After the user got the unique authorization token it is send to my server for further processing. To secure this against attacks it's recommend to use one-time-nounces. When the authorization token is received on my server then it gets the authorization and refresh token from the service and relays them back to the client without storing it on the server itself. It's possible to store them on your server and to have all data flown through your server, but this only makes sense within a company network where all data are have to go through the master proxy.
As the client then only gets the access token (which is only valid for a limited time) and the refresh token the client now can access GMail.
When the access token runs out google replies with an error. As from different sources I read it's up to you as the dev to take into account to either wait until the error is replied or refresh the access token before the timeout, but the RFC states that a client has to be able to handle errors produced by the end point. As available OAuth libraries expect to also having a client-secret (googles one does and is annoying to deal with) I quit this problem on this point. But I also came up with this one:
When the client gets the error about the access token timeout it requests a new access token via sending a request along with the refresh token to my server to handle it. This works, but it would take a lot of effort to re-write googles oauth lib to instead of trying a refresh itself without the client-secret to relay it via your server. I don't know why there're no libraries out there to handle this or so few information, as OAuth is widely used. From the point I just said to myself "screw this" I guess any service using OAuth has to handle this with something homebrew - as at leas I wasn't able to find a standard way to such relay action without build it myself.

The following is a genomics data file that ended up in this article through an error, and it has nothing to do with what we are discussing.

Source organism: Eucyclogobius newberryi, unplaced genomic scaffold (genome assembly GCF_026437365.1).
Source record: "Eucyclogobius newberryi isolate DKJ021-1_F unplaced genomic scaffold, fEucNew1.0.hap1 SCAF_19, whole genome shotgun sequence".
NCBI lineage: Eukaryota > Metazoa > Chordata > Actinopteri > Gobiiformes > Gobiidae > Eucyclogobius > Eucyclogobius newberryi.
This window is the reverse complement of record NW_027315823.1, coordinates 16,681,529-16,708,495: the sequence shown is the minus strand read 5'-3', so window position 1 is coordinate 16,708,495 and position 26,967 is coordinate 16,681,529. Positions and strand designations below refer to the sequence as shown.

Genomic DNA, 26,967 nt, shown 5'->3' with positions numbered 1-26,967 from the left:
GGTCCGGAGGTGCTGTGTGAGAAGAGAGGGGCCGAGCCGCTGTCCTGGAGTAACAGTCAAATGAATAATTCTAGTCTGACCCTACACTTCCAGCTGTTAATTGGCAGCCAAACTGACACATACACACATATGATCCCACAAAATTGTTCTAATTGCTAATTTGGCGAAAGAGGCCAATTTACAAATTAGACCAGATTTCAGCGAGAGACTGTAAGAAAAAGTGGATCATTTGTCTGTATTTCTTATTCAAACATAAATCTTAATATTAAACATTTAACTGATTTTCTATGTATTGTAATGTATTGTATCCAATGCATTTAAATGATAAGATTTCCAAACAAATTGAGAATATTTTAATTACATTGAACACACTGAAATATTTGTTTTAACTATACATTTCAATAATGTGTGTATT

Even worse: OAuth and Google don't really have their own support but rather redirect one to StackOverflow - and I had two or three topics open for very long time without any reply.
If you want to built this all your own I recommend to have at least two independed security audits have a look before publishing it - otherwise you somehow will end up in some security issues either make this all not work or leak secure information.
 
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Bob Winter wrote:The OAuth authorization flow works like this


There is no "OAuth autorization flow". There are several authorization grant types that are part of the OAuth 2.0 spec. Which one to use depends on the type of your application and how it accesses the resource service. What you described is the Authorization Code grant type, which is NOT appropriate for client-side applications without using PKCE. PKCE means having the client generate a challenge on the fly, instead of using a hard-coded client secret.